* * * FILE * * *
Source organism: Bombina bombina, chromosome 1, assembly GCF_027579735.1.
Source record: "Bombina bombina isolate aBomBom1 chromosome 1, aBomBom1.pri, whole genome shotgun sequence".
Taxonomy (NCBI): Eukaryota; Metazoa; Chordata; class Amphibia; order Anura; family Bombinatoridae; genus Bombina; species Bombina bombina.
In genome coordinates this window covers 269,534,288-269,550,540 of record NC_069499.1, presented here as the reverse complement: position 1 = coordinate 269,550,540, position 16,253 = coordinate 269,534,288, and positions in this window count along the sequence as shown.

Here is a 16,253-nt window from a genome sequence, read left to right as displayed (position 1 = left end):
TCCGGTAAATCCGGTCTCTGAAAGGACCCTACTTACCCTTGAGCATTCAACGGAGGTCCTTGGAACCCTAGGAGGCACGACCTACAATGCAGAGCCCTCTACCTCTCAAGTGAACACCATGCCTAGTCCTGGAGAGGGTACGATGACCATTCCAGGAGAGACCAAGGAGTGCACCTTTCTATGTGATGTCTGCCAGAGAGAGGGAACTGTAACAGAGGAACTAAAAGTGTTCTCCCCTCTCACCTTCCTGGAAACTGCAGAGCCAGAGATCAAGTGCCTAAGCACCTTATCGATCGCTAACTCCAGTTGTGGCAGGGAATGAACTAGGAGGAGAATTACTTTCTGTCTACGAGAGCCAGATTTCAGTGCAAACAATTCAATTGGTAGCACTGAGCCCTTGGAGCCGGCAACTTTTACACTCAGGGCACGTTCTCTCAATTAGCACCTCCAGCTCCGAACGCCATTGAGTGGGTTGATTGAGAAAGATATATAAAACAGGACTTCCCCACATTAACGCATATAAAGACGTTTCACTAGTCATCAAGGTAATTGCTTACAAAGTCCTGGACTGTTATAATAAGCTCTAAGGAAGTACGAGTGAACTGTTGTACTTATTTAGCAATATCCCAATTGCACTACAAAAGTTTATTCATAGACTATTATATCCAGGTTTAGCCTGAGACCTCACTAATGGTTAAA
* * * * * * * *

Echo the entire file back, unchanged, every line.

Source organism: Bombina bombina, chromosome 1, assembly GCF_027579735.1.
Source record: "Bombina bombina isolate aBomBom1 chromosome 1, aBomBom1.pri, whole genome shotgun sequence".
Taxonomy (NCBI): Eukaryota; Metazoa; Chordata; class Amphibia; order Anura; family Bombinatoridae; genus Bombina; species Bombina bombina.
In genome coordinates this window covers 269,534,288-269,550,540 of record NC_069499.1, presented here as the reverse complement: position 1 = coordinate 269,550,540, position 16,253 = coordinate 269,534,288, and positions in this window count along the sequence as shown.

Here is a 16,253-nt window from a genome sequence, read left to right as displayed (position 1 = left end):
TCCGGTAAATCCGGTCTCTGAAAGGACCCTACTTACCCTTGAGCATTCAACGGAGGTCCTTGGAACCCTAGGAGGCACGACCTACAATGCAGAGCCCTCTACCTCTCAAGTGAACACCATGCCTAGTCCTGGAGAGGGTACGATGACCATTCCAGGAGAGACCAAGGAGTGCACCTTTCTATGTGATGTCTGCCAGAGAGAGGGAACTGTAACAGAGGAACTAAAAGTGTTCTCCCCTCTCACCTTCCTGGAAACTGCAGAGCCAGAGATCAAGTGCCTAAGCACCTTATCGATCGCTAACTCCAGTTGTGGCAGGGAATGAACTAGGAGGAGAATTACTTTCTGTCTACGAGAGCCAGATTTCAGTGCAAACAATTCAATTGGTAGCACTGAGCCCTTGGAGCCGGCAACTTTTACACTCAGGGCACGTTCTCTCAATTAGCACCTCCAGCTCCGAACGCCATTGAGTGGGTTGATTGAGAAAGATATATAAAACAGGACTTCCCCACATTAACGCATATAAAGACGTTTCACTAGTCATCAAGGTAATTGCTTACAAAGTCCTGGACTGTTATAATAAGCTCTAAGGAAGTACGAGTGAACTGTTGTACTTATTTAGCAATATCCCAATTGCACTACAAAAGTTTATTCATAGACTATTATATCCAGGTTTAGCCTGAGACCTCACTAATGGTTAAA